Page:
A leaning black cherry provided a good place for the owlet to climb up.

The youngster quickly climbed more than 10 feet above the ground. His wings were sufficiently developed that he probably could fly.

The owls all were elsewhere by the next morning. Normally I would not share information about owls in this way, but at this point in the season they are so good at staying out of sight that it would be a waste of time for anyone to attempt to find them in St. James Farm’s large forest.

Plenty of noteworthy observations added to my knowledge of the preserve’s flora and fauna. For instance, I found a white river crayfish on the lawn near one of the ponds.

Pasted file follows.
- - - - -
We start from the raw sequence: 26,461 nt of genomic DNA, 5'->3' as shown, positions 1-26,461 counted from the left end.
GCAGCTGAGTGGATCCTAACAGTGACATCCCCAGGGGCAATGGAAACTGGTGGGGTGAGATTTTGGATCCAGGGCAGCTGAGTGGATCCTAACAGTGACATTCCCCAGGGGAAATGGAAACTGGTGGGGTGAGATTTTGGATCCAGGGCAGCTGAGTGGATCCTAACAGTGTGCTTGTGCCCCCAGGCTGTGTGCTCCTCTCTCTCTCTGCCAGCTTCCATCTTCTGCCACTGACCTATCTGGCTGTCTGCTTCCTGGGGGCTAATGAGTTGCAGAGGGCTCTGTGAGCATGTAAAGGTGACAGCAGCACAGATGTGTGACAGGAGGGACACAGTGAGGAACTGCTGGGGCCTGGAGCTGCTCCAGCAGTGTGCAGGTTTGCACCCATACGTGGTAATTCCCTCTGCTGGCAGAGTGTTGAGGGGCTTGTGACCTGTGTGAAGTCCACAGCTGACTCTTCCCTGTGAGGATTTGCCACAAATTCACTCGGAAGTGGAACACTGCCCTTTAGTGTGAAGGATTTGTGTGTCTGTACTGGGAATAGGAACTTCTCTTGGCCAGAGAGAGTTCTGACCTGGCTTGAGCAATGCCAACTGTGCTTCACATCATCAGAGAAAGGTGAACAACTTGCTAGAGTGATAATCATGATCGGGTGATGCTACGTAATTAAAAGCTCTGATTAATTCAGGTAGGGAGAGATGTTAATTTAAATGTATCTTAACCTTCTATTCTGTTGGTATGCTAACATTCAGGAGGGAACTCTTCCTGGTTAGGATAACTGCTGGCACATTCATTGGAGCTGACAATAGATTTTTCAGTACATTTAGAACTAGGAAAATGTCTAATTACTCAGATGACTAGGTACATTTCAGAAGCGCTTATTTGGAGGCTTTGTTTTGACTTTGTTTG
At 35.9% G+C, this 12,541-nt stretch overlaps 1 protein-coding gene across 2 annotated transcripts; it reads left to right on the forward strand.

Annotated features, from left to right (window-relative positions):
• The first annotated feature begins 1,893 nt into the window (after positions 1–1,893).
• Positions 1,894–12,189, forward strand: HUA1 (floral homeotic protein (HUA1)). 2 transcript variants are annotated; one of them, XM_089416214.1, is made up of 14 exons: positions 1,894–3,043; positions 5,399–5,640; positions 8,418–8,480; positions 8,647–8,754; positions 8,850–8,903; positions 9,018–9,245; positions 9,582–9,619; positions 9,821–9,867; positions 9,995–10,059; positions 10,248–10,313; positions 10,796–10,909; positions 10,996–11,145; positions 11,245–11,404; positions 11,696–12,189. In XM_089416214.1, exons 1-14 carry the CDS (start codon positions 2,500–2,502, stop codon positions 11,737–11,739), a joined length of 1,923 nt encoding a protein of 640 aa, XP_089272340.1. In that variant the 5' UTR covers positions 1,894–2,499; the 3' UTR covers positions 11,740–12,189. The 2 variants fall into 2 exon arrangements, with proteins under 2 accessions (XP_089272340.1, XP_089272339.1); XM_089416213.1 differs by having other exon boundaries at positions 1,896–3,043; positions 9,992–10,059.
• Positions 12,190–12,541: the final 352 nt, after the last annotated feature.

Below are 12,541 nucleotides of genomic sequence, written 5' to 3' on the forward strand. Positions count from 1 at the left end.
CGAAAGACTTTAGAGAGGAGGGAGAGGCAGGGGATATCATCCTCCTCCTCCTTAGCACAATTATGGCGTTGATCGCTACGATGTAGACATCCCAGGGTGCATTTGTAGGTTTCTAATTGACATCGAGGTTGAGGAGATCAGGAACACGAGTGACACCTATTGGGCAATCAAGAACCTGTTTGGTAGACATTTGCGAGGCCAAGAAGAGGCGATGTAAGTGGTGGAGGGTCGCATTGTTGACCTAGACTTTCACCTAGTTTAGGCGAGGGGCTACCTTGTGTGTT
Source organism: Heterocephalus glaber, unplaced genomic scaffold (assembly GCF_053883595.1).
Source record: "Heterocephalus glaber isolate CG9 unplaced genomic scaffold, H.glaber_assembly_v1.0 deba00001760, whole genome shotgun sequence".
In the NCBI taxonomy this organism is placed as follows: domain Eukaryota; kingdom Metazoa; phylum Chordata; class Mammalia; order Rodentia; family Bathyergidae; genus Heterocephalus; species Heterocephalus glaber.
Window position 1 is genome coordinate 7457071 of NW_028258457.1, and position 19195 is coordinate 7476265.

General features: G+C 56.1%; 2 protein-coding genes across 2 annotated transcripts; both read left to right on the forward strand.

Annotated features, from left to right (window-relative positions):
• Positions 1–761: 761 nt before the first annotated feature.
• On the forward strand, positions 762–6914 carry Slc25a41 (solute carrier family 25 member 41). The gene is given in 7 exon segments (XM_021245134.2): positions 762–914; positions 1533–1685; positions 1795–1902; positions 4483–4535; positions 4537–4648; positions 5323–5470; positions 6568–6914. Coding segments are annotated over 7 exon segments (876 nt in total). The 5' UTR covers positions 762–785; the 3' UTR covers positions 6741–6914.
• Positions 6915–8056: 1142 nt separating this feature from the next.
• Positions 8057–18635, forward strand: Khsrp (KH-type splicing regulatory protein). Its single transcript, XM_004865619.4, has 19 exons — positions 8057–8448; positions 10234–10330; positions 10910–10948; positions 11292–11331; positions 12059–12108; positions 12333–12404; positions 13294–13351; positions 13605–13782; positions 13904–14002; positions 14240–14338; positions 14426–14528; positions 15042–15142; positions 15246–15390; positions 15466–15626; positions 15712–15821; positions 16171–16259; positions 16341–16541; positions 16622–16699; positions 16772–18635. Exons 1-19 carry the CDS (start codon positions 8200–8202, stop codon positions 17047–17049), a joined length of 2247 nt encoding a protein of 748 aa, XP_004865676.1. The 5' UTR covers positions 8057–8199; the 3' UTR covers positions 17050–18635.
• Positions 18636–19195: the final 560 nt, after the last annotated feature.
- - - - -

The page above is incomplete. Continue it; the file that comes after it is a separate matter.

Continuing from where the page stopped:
White river crayfish

I got a more detailed list of first flower dates this year, thanks to my frequent visits.

Butterweed pops up in widely scattered open areas of the forest.

This was a cold spring, and first flower dates in May were a median 8 days later than in earlier years of my records. A highlight of the season is the blooming of blackhaw, St. James Farm’s dominant understory shrub.

Though some blackhaws mistakenly were cut last winter by some inexperienced seasonal employees, that was in a limited part of the forest, and even there some were missed, as shown here.

The cut ones will resprout, and the restoration clearing of the forest has been followed by places with bunches of small blackhaws, like this one.

It was an enjoyable season, but now my attention shifts to singing insects. Spring field crickets and green-striped grasshoppers are singing, and periodical cicadas have begun to emerge in some open residential areas.

A Good Burn

by Carl Strang